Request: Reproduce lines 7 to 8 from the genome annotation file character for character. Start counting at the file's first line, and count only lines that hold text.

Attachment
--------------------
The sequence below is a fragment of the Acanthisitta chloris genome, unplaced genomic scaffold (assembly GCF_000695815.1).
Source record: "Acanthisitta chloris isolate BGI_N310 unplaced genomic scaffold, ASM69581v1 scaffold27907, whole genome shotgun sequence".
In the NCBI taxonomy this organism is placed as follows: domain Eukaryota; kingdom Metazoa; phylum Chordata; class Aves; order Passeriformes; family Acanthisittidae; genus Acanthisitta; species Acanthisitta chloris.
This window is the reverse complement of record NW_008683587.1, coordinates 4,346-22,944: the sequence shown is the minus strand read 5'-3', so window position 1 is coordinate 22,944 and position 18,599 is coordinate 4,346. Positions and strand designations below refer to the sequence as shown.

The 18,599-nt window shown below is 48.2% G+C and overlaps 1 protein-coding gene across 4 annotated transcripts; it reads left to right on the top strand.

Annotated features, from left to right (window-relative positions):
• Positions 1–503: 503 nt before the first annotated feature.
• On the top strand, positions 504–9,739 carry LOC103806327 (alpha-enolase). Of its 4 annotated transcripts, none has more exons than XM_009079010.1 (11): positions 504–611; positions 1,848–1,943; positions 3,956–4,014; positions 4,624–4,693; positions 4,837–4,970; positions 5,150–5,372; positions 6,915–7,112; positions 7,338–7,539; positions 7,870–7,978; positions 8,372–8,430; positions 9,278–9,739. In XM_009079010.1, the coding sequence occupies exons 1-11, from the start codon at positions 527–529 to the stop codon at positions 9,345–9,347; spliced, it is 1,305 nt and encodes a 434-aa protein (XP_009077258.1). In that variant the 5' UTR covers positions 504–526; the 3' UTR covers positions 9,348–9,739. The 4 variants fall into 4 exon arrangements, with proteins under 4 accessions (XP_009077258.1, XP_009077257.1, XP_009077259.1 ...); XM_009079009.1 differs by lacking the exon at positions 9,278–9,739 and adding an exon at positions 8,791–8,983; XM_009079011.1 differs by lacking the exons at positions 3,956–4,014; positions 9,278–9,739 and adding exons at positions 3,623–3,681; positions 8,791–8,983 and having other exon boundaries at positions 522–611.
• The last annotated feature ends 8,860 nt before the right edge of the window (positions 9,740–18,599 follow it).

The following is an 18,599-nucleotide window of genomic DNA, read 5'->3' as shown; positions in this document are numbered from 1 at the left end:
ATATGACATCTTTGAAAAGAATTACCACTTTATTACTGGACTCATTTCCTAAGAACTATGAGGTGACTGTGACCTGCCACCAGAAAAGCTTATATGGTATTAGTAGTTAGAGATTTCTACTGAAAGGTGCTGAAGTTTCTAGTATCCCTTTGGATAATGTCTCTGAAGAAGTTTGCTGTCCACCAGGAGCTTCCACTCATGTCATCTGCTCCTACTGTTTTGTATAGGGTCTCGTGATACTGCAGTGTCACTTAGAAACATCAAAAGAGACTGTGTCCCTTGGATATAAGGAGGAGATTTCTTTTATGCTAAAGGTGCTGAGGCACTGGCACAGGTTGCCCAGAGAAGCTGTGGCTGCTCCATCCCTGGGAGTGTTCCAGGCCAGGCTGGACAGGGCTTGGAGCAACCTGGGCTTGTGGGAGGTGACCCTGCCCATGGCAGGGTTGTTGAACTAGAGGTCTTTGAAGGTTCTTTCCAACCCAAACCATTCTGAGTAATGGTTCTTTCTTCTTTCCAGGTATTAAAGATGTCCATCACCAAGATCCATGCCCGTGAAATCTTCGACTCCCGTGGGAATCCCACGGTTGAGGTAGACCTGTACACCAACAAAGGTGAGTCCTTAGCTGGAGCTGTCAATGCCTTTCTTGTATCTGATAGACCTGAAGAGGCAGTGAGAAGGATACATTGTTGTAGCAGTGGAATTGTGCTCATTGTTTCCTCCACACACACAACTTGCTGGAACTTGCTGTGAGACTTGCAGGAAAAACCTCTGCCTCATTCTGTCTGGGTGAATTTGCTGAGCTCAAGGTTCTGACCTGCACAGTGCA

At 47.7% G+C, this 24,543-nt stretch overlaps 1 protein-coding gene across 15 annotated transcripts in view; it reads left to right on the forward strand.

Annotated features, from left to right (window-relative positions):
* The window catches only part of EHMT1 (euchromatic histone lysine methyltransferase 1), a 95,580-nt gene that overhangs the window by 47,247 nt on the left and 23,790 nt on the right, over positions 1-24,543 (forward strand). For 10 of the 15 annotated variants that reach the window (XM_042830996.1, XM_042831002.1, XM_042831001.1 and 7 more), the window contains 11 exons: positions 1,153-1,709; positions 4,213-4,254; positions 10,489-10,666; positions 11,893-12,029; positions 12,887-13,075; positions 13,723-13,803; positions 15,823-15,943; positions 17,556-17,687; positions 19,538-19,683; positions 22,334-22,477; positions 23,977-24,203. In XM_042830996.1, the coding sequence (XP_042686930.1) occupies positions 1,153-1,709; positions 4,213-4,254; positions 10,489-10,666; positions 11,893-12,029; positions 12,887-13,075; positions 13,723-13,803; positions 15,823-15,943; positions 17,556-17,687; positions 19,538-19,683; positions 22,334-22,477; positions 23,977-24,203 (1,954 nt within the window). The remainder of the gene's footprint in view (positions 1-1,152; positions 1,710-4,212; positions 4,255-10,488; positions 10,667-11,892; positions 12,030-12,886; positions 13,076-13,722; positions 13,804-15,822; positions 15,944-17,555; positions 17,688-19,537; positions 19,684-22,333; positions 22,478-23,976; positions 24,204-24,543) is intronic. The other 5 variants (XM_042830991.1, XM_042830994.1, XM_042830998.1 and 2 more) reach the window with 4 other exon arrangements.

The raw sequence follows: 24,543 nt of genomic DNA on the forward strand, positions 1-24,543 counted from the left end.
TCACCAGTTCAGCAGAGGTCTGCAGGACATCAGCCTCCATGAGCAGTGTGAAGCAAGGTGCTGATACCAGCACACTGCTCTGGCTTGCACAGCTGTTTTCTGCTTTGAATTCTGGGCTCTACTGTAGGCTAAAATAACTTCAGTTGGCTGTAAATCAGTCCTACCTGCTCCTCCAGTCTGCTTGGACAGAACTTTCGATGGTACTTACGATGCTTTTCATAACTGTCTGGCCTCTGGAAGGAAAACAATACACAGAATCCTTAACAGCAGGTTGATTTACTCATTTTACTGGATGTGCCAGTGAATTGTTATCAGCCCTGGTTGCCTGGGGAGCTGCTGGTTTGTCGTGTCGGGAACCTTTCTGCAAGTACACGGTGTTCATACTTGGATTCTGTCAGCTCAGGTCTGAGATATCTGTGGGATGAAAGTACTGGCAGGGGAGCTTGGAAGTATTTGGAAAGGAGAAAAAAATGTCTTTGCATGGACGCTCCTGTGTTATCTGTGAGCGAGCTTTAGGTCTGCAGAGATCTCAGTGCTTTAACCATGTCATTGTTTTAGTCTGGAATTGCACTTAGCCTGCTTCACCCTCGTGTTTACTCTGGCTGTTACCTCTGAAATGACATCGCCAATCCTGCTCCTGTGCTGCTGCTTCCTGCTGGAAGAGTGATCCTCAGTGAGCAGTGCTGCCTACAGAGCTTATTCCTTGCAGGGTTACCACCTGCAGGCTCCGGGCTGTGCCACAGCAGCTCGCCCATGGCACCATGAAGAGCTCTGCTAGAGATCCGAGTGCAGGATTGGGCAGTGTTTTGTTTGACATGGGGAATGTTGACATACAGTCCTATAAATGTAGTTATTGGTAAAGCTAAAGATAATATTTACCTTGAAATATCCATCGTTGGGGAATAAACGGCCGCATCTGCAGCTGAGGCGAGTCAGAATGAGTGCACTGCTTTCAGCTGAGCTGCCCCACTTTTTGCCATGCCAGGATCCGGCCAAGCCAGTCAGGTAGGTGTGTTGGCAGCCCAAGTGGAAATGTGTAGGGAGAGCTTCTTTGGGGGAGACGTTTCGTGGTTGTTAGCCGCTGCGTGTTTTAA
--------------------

• Positions 1–503: 503 nt before the first annotated feature.
• On the top strand, positions 504–9,739 carry LOC103806327 (alpha-enolase). Of its 4 annotated transcripts, none has more exons than XM_009079010.1 (11): positions 504–611; positions 1,848–1,943; positions 3,956–4,014; positions 4,624–4,693; positions 4,837–4,970; positions 5,150–5,372; positions 6,915–7,112; positions 7,338–7,539; positions 7,870–7,978; positions 8,372–8,430; positions 9,278–9,739. In XM_009079010.1, the coding sequence occupies exons 1-11, from the start codon at positions 527–529 to the stop codon at positions 9,345–9,347; spliced, it is 1,305 nt and encodes a 434-aa protein (XP_009077258.1). In that variant the 5' UTR covers positions 504–526; the 3' UTR covers positions 9,348–9,739. The 4 variants fall into 4 exon arrangements, with proteins under 4 accessions (XP_009077258.1, XP_009077257.1, XP_009077259.1 ...); XM_009079009.1 differs by lacking the exon at positions 9,278–9,739 and adding an exon at positions 8,791–8,983; XM_009079011.1 differs by lacking the exons at positions 3,956–4,014; positions 9,278–9,739 and adding exons at positions 3,623–3,681; positions 8,791–8,983 and having other exon boundaries at positions 522–611.